This is a large scraggly spreading perennial shrub which grows from 1 to 4 metres high. It has long slender drooping branches; the young branches are densely covered with hairs. It is resistant to fire.
Leaves are broadly heart-shaped and pointed at the apex, 18 centimetres long, prominently veined; 5 main veins from the base. They have serrated edges with a whitish fuzz on the underside. Leaves are arranged on alternate areas of the stem.
Flowers are small orange-yellow, about 1 centimetre long on short stalks, clustered in the leaf axils, each with numerous stamens. It flowers during autumn and winter.
Fruit are in clusters of round fleshy purple to black fruit, each with 1 or 2 hard seeds.
Habitat the dry grassy woodlands in north Queensland and in Townsville, it was introduced during World War II in military camps.
Weed characteristics it chokes out natural woodlands.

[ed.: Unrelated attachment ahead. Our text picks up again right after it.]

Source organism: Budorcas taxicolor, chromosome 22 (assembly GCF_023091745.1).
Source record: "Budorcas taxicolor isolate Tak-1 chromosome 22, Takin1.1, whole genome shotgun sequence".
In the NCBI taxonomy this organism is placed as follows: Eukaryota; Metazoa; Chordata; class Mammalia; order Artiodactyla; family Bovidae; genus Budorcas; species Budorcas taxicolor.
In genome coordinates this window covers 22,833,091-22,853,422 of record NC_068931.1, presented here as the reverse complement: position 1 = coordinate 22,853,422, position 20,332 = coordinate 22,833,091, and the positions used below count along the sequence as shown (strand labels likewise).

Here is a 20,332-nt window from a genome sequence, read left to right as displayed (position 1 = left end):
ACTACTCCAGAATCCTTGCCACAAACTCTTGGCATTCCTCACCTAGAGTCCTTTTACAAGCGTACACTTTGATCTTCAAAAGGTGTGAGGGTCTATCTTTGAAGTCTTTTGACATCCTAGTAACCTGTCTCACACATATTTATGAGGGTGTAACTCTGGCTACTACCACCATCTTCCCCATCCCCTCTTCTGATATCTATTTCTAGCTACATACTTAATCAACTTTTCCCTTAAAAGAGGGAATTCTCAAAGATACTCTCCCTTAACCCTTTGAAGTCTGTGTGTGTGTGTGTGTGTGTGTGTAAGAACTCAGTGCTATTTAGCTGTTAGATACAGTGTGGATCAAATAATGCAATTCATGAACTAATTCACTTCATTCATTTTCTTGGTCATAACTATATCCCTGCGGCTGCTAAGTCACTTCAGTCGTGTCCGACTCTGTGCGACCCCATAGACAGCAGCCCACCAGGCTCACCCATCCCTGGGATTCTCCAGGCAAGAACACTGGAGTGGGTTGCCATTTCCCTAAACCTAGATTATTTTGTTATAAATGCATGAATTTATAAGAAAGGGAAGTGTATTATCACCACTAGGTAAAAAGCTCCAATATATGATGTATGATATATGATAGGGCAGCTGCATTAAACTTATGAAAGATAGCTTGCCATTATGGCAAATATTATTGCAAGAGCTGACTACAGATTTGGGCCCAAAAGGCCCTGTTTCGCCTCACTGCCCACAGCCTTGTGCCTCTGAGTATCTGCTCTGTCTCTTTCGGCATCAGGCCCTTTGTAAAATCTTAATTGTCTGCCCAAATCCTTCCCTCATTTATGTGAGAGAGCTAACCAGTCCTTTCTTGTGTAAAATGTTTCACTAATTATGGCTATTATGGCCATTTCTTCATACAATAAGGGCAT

Dispersal by people, birds, animals and floods.
This species is not a declared plant under Queensland legislation but is a high priority in adjacent regions and its control is recommended.
How to act
Cut stump or basal barking is effective for isolated established plants. Young plants can be physically removed. Foliar spraying is most effective when plant is actively growing. Control should be carried out prior to seed set with follow up monitoring and control of emergent growth important.
Refer to Weed Control Methods.
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